NFL: League Should Not Insitute Suspensions Against Helmet-To-Helmet Hits

John NeumanCorrespondent IOctober 18, 2010

PHILADELPHIA - OCTOBER 17:  DeSean Jackson #10 of the Philadelphia Eagles is laid out by Dunta Robinson #23 of the Atlanta Falcons during their game at Lincoln Financial Field on October 17, 2010 in Philadelphia, Pennsylvania.  Both players were injured on the play and had to be helped off the field.  (Photo by Al Bello/Getty Images)
Al Bello/Getty Images

Shortly after comments made by legendary coach Tony Dungy and former New England safety Rodney Harrison on NBC stating that the players do not care about fines, the league is now making a knee-jerk reaction to a few big hits over the weekend and is discussing actual suspensions for players who deliver helmet-to-helmet hits or "flagrant" hits.

James Harrison, Steelers linebacker, who delivered one of the hits the league is looking at said, “If I get fined for that, it's going to be a travesty.  They didn't call [a penalty] on that. There's no way I could be fined for that. It was a good, clean legit hit...I didn't hit that hard, to be honest with you.”

Fans love to see a guy get lit up or blown up off a huge hit.  Taking the highlight hits out of football would be like taking the hard checks out of hockey, the hard-foul out of basketball and the play at the plate out of baseball.

In recent NFL history, we’ve seen a series of questionable rules implemented which soften the content of the game.  The “hitting a defenseless receiver” and “Horse-collar” rule amongst the most notable. 

For years, NFL defensive players have hit the receivers when the ball was in the vicinity to send a hard message to the offense, such as “don’t come across the middle of the field and expect not to pay a price.”  It’s also the quarterbacks responsibility not to lead his receivers in harm’s way unless the game is on the line and the receiver is willing to risk the hit in exchange for a big catch.

Another rule, the “Horse-collar” tackle, which was just instituted in 2004 to include a 15-yard penalty for grabbing the inside of an opponent's shoulder pads and was later updated to include the inside of the jersey in 2006, limits a defensive player’s freedom to takedown a player from the backside without risking a costly penalty.

Other recent rules include making three-man wedges illegal and banning blind-side blocks “to the head of a defender using a helmet, forearm or shoulder.”

Before 1956, players were allowed to grab facemasks.  In 2005, the NFL outlawed players from diving into, cutting or throwing their bodies against an opponent who does not reasonably anticipate contact.  This took away the big hits on the punters and hits like the ones Warren Sapp made famous for putting on players on the field who were sleeping.

The 2000 Ravens’ team, who are arguably the greatest defensive team of all time, were often fined for helmet-to-helmet hits.  Back in 2000, Tony Siragusa was fined $10,000 for driving Raiders’ quarterback Rich Gannon into the ground with his helmet and injuring him.  Siragusa was asked after the game about hits where fines are issued, and he said that there is no tomorrow and his team would happily pay the fine in order to lay down the hard hit which would help them advance to the next game.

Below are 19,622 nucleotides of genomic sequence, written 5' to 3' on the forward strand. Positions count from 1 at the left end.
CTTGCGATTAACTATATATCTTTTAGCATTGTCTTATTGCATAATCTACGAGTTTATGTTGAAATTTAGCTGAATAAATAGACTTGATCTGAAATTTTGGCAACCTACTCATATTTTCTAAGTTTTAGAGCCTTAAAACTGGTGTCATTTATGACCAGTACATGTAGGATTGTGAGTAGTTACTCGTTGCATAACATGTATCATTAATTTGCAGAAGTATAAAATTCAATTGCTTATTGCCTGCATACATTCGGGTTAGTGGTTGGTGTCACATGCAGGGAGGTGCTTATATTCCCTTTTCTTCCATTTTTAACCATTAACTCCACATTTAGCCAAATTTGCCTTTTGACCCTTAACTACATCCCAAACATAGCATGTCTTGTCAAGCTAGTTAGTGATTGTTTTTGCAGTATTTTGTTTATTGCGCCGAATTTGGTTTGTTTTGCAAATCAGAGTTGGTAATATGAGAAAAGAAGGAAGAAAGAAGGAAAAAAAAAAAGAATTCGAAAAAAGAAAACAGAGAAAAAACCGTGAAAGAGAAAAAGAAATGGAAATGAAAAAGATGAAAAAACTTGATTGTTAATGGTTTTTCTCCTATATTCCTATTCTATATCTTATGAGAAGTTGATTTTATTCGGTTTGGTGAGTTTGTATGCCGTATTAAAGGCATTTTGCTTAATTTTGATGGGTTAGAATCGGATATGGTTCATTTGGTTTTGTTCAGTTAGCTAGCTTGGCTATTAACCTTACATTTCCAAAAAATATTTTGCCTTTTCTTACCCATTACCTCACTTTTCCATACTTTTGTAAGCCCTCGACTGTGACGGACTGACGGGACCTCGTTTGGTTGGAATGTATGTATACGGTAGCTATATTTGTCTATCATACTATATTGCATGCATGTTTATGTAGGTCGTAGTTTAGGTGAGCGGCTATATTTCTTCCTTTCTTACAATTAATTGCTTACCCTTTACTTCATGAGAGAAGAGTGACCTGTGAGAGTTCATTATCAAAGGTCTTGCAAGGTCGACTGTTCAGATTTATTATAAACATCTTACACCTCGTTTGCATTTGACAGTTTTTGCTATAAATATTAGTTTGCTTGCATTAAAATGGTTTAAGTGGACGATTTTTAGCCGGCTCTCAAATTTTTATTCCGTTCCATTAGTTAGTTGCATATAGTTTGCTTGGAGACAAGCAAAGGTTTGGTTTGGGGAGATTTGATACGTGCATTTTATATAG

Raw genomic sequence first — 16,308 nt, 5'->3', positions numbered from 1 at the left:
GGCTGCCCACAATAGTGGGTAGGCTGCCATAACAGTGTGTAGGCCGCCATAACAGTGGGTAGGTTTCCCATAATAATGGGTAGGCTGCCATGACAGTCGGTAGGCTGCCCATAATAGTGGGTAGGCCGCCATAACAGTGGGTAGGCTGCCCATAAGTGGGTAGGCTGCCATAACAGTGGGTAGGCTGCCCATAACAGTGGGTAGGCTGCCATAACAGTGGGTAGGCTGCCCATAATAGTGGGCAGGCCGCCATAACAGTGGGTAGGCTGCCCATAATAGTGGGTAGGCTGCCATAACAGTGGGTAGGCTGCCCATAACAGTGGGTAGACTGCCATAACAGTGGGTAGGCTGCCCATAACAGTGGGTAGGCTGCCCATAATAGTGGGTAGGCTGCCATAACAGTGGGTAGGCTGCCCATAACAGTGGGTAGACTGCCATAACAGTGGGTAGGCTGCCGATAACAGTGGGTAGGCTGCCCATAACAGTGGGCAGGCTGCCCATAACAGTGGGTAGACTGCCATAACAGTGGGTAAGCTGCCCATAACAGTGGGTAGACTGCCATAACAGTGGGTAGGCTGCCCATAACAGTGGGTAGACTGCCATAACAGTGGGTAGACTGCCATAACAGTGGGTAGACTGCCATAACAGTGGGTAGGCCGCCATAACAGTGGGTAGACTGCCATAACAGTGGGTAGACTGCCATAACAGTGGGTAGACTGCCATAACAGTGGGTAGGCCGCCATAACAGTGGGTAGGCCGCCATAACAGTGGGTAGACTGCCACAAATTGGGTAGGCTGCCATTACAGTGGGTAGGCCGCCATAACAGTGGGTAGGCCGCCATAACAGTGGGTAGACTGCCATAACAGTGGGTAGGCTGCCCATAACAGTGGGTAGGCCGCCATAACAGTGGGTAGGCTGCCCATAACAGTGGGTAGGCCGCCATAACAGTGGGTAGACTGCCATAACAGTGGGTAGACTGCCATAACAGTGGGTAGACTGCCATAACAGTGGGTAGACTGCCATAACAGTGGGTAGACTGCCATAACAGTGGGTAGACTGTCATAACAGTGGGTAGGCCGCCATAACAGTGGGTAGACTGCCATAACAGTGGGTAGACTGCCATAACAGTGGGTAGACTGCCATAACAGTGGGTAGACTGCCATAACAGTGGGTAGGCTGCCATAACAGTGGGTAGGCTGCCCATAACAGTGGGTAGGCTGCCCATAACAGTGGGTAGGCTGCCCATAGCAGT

There are already rules in place to protect quarterbacks.  In 2002, the league made it illegal to hit a quarterback helmet-to-helmet during a change of possession.  In 2006, the rules have included not allowing players to hit a quarterback in the knee or under the knees or up high in the head region. 

In traditional football, it is a strategy to knock the quarterback out of the game.  If a team has an extremely talented quarterback, a traditional tactic was to hit him hard, shake him up and go after him.  The NFL has already tried to limit that strategy.

One may speculate that a lot of these rules are being put in place for the NFL’s ultimate goal of playing an 18-game regular season schedule.  The NFL and its owners are salivating at the opportunity to eliminate the pointless preseason games, which draw low-ratings on television and lackluster crowds.  Players such as Ray Lewis and others have been extremely opposed to playing two more games as they claim it would be too much wear and tear on their bodies.  Tightening up the rules and watering down the product would be the first step to expanding the longevity of the players.

The NFL risks losing approximately $1 to $2 billion on lost revenues if they go through with a lockout in 2011, and the main goal of the lockout besides the structured salaries is to expand to an 18-game schedule, so they ultimately can maximize their profits.

On one hand, nobody wants to see anyone get seriously injured long-term.  On the other hand, football is a violent game and that’s the risk the players take to make the large salaries.  Personally, I would rather see 12 real games of football than 18 watered down contests with a rulebook thicker than the healthcare bill.

With the watering down of the NFL through rule after rule being enacted, hard hits on receivers and quarterbacks may soon be a thing of the past.  The next thing we need to address is Chris Spielman’s question:  When are we going to start putting flags on these guys?